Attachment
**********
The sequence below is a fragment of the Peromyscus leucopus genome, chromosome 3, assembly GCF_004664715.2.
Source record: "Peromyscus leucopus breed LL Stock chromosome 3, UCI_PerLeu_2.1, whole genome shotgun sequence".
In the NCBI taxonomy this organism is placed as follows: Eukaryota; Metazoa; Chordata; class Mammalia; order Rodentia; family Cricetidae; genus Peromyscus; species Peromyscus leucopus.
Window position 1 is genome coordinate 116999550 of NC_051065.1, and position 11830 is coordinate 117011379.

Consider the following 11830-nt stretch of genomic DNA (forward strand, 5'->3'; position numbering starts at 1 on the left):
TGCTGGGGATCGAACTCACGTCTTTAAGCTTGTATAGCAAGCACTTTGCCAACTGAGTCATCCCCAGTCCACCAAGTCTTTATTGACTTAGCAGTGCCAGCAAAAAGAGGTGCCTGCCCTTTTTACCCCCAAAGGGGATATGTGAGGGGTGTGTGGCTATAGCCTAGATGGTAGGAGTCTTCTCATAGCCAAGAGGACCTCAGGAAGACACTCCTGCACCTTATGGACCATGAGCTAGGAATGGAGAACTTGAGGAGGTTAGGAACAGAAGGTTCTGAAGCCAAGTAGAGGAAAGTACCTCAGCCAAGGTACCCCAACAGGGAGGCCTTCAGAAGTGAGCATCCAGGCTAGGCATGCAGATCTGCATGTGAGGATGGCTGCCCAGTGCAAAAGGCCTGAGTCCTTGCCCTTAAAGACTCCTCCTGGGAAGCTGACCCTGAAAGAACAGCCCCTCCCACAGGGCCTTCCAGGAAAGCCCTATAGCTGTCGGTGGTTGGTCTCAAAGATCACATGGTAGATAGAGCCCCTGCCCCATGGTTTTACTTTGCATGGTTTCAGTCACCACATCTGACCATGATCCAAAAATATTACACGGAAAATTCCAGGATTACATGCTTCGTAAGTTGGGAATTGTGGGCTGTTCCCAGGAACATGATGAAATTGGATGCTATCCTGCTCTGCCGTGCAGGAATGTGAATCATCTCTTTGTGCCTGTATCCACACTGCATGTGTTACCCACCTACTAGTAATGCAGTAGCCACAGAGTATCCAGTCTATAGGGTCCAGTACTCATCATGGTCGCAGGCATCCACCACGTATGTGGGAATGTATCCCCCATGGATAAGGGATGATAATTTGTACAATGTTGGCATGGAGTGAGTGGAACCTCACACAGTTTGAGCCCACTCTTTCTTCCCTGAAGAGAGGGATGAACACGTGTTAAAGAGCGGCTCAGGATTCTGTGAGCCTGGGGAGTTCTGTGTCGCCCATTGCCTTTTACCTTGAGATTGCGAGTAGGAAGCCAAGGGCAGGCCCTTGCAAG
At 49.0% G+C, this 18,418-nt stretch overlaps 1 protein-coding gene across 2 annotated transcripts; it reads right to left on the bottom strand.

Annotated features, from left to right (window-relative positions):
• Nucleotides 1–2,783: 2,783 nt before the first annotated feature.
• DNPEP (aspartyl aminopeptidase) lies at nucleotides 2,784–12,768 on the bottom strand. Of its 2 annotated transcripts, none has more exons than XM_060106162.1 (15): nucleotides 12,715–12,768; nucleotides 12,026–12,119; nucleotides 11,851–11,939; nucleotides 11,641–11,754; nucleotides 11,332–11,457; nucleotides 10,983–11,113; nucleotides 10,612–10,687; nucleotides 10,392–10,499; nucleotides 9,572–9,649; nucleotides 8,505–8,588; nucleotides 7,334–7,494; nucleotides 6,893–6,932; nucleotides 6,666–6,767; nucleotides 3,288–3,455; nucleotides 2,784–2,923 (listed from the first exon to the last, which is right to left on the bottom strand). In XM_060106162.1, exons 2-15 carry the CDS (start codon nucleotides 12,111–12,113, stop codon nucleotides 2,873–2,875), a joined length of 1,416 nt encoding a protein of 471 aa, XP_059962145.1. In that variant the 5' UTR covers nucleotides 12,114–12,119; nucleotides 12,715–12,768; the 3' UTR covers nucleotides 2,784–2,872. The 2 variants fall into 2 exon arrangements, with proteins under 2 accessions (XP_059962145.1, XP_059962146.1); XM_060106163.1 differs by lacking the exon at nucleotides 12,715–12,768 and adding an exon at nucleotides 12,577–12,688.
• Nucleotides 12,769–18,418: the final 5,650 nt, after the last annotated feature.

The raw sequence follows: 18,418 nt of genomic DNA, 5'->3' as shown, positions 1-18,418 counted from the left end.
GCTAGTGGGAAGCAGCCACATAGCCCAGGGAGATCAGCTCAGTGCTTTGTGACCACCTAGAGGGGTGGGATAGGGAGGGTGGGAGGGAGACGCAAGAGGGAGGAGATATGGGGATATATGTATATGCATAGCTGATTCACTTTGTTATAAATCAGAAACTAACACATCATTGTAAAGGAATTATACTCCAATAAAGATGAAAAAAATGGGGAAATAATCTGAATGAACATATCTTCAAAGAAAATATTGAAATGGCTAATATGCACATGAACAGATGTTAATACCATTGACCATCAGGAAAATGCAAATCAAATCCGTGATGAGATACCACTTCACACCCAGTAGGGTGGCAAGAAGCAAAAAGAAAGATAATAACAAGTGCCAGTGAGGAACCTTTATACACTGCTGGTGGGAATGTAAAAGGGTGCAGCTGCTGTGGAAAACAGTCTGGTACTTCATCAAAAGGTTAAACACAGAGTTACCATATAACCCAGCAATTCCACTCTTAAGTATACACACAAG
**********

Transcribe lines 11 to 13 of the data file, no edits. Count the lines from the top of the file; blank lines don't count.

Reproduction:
• Nucleotides 12,769–18,418: the final 5,650 nt, after the last annotated feature.

The raw sequence follows: 18,418 nt of genomic DNA, 5'->3' as shown, positions 1-18,418 counted from the left end.
GCTAGTGGGAAGCAGCCACATAGCCCAGGGAGATCAGCTCAGTGCTTTGTGACCACCTAGAGGGGTGGGATAGGGAGGGTGGGAGGGAGACGCAAGAGGGAGGAGATATGGGGATATATGTATATGCATAGCTGATTCACTTTGTTATAAATCAGAAACTAACACATCATTGTAAAGGAATTATACTCCAATAAAGATGAAAAAAATGGGGAAATAATCTGAATGAACATATCTTCAAAGAAAATATTGAAATGGCTAATATGCACATGAACAGATGTTAATACCATTGACCATCAGGAAAATGCAAATCAAATCCGTGATGAGATACCACTTCACACCCAGTAGGGTGGCAAGAAGCAAAAAGAAAGATAATAACAAGTGCCAGTGAGGAACCTTTATACACTGCTGGTGGGAATGTAAAAGGGTGCAGCTGCTGTGGAAAACAGTCTGGTACTTCATCAAAAGGTTAAACACAGAGTTACCATATAACCCAGCAATTCCACTCTTAAGTATACACACAAG